We’ve had a number of new hires recently at March. Our new Character Lead showed me something the other day that on the surface of it was so simple, but the application of it is likely to change the way I work entirely with regards to character workflow.

I’m not a bad modeler. (I’d prove it with some images, but all my coolest stuff is still under NDA.) I’ve spent the last year or so focusing on topology flow for animation, and until about a week ago I thought I was doing alright.

But yesterday I was watching the Character Lead remodel (or rather, reshape) a character on our show. The mesh is much more dense than I’d expected, and his technique for doing mass changes in large sections of verts is very interesting (similar to how I do retopology in Blender).

While the new application of that modeling technique is going to be very useful to me when I return to modeling, what really got me was when I asked him about workflow and on keeping triangles out of the mesh. His answer? Add edge loops / splits to the model and force the triangles into quads; don’t be afraid to make the mesh higher resolution.

I ended up thinking about that for the rest of the day. It echoes a conversation I had with Mike years ago when I was dithering over the purchase of my current MacBook Pro. He was pushing for me to get it because he thought my work was being limited too much by hardware considerations. At the time I hadn’t considered that I was doing more work than was necesssary on my 12″ Powerbook, building scenes with a lot of structure for keeping a limited number of polygons on screen to keep the interaction speed usable. When I moved to the new laptop and loaded the animation I was working on at the time, the difference was night and day: the file in which I was previously hiding so many things and using low-res proxies now ran at full speed with final geometry. I realized Mike had been right all along (as he is with many things), and that simple hardware change had a fundamental and lasting effect on how I work and how my work has developed.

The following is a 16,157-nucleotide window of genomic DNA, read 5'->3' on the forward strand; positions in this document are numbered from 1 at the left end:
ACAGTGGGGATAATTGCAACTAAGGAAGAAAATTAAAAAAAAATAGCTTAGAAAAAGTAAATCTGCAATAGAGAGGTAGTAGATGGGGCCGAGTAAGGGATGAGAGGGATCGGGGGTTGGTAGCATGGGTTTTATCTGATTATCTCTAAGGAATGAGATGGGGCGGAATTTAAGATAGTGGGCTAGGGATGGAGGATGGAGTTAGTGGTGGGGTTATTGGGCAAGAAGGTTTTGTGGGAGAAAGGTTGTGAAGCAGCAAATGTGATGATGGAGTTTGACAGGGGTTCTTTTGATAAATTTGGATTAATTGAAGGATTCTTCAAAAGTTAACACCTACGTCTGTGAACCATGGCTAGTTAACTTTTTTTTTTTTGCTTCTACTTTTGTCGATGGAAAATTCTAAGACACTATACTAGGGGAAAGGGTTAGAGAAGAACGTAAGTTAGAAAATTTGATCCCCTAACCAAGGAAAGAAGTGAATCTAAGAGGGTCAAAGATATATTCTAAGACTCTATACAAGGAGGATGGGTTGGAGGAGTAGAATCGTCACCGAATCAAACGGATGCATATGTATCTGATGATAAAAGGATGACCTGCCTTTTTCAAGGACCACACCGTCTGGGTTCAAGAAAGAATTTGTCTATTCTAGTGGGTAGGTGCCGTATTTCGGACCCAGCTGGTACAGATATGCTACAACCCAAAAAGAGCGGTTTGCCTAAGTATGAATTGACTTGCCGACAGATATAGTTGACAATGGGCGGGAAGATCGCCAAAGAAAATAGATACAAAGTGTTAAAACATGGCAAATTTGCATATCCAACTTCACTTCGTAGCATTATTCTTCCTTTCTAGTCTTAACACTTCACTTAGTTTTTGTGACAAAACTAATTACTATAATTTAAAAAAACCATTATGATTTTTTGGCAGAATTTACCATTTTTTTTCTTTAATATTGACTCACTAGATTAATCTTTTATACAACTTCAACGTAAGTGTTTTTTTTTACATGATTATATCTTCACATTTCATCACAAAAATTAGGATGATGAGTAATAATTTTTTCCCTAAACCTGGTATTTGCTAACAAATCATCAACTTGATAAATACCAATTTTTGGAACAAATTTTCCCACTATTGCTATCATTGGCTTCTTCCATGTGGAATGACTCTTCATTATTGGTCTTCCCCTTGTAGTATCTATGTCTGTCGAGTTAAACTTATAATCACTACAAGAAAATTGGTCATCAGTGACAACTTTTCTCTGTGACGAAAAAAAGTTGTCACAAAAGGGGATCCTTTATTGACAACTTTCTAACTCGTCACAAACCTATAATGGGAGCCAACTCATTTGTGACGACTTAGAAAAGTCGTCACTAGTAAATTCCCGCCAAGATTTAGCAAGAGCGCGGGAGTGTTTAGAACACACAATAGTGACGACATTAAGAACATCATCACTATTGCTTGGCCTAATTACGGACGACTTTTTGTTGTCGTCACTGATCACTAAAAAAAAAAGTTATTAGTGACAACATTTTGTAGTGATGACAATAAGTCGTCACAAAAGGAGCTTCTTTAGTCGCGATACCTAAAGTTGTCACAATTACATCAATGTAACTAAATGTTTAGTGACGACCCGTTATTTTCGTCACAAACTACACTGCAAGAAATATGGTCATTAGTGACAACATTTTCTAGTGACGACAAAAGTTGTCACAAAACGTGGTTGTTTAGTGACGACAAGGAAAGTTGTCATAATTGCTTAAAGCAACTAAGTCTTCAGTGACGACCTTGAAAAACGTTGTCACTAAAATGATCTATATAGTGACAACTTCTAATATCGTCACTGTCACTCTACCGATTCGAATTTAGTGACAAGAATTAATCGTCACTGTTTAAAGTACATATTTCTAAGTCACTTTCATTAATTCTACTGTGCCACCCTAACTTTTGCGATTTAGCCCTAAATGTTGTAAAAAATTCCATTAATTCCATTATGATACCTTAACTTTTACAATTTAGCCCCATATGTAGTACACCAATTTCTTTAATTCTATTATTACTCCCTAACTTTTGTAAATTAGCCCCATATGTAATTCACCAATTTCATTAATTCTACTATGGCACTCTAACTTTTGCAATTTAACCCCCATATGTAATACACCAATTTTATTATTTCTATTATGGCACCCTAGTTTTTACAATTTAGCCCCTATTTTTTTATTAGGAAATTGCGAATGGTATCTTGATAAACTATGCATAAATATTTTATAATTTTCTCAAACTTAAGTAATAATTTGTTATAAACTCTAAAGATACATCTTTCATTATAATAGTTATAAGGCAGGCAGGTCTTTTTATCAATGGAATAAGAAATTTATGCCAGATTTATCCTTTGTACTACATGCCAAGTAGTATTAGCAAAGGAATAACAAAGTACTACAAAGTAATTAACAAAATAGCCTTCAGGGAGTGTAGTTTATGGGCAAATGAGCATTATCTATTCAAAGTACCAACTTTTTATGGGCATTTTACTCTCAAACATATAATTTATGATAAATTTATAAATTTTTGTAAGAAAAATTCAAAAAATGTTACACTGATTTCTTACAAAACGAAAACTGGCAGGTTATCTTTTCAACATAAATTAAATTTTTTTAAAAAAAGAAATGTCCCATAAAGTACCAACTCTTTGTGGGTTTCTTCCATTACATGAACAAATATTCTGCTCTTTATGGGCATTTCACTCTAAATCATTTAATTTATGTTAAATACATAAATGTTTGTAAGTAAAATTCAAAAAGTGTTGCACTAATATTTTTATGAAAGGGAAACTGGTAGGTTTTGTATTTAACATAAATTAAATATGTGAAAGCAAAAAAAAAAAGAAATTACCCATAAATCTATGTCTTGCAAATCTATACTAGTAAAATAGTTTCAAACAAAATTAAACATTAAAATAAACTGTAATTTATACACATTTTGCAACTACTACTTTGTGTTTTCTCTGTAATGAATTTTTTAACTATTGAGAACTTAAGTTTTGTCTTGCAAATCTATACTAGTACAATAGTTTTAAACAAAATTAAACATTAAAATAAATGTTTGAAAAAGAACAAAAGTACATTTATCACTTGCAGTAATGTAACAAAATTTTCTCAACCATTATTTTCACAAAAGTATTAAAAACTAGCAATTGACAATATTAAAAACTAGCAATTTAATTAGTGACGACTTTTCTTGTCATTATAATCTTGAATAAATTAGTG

However, that nagging sense that things can always be lighter, more efficient, has never really left. I model defensively for rigging– there are always exactly enough loops and lines for the shape I want, but no more. I try to keep poly count low so things like skin clusters and other deformers don’t work overtime, and so that weight painting isn’t painful. While these are valid concerns, the conversation I had yesterday made me realize that there’s a fine balance between keeping things light and having enough polys in there to make modeling and blend shape building easy.

I guess the point is, the next model I make is going to be significantly higher poly. And I need to always be aware of my old habits and whether or not they hold me back as I continue to hone my skills. When it comes to animation, don’t fear the poly!